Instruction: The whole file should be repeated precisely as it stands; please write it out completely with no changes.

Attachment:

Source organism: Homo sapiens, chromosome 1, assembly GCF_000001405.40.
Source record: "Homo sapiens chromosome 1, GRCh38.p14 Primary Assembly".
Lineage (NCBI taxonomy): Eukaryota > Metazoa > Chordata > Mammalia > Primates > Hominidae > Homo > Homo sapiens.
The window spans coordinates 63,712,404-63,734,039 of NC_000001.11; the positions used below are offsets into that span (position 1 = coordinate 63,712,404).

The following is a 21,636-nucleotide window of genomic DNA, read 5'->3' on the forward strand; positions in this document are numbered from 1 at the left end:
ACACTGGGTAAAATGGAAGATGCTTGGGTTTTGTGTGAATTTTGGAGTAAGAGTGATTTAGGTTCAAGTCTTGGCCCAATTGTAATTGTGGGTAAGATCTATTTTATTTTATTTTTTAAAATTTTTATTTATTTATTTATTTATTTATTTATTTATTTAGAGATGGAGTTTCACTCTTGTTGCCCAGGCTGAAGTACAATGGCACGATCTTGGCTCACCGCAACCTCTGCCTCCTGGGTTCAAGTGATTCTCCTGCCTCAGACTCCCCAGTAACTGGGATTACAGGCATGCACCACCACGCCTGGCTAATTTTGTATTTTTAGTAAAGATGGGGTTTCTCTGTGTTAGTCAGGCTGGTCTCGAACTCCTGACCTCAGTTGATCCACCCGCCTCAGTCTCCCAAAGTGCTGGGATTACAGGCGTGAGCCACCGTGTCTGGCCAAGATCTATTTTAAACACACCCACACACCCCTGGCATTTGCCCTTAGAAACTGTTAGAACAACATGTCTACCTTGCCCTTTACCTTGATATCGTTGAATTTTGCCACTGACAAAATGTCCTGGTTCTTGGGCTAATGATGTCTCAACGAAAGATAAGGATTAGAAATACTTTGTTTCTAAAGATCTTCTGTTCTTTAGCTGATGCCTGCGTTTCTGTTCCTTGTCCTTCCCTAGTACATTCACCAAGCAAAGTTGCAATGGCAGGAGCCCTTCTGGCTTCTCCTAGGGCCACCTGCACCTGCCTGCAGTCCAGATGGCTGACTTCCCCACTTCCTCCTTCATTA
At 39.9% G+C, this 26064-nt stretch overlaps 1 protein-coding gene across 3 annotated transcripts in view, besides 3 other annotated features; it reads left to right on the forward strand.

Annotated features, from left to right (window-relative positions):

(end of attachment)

Source organism: Homo sapiens, chromosome 1, assembly GCF_000001405.40.
Source record: "Homo sapiens chromosome 1, GRCh38.p14 Primary Assembly".
Lineage (NCBI taxonomy): Eukaryota > Metazoa > Chordata > Mammalia > Primates > Hominidae > Homo > Homo sapiens.
The window spans coordinates 63,712,404-63,734,039 of NC_000001.11; the positions used below are offsets into that span (position 1 = coordinate 63,712,404).

The following is a 21,636-nucleotide window of genomic DNA, read 5'->3' on the forward strand; positions in this document are numbered from 1 at the left end:
ACACTGGGTAAAATGGAAGATGCTTGGGTTTTGTGTGAATTTTGGAGTAAGAGTGATTTAGGTTCAAGTCTTGGCCCAATTGTAATTGTGGGTAAGATCTATTTTATTTTATTTTTTAAAATTTTTATTTATTTATTTATTTATTTATTTATTTATTTAGAGATGGAGTTTCACTCTTGTTGCCCAGGCTGAAGTACAATGGCACGATCTTGGCTCACCGCAACCTCTGCCTCCTGGGTTCAAGTGATTCTCCTGCCTCAGACTCCCCAGTAACTGGGATTACAGGCATGCACCACCACGCCTGGCTAATTTTGTATTTTTAGTAAAGATGGGGTTTCTCTGTGTTAGTCAGGCTGGTCTCGAACTCCTGACCTCAGTTGATCCACCCGCCTCAGTCTCCCAAAGTGCTGGGATTACAGGCGTGAGCCACCGTGTCTGGCCAAGATCTATTTTAAACACACCCACACACCCCTGGCATTTGCCCTTAGAAACTGTTAGAACAACATGTCTACCTTGCCCTTTACCTTGATATCGTTGAATTTTGCCACTGACAAAATGTCCTGGTTCTTGGGCTAATGATGTCTCAACGAAAGATAAGGATTAGAAATACTTTGTTTCTAAAGATCTTCTGTTCTTTAGCTGATGCCTGCGTTTCTGTTCCTTGTCCTTCCCTAGTACATTCACCAAGCAAAGTTGCAATGGCAGGAGCCCTTCTGGCTTCTCCTAGGGCCACCTGCACCTGCCTGCAGTCCAGATGGCTGACTTCCCCACTTCCTCCTTCATTA
At 39.9% G+C, this 26064-nt stretch overlaps 1 protein-coding gene across 3 annotated transcripts in view, besides 3 other annotated features; it reads left to right on the forward strand.

Annotated features, from left to right (window-relative positions):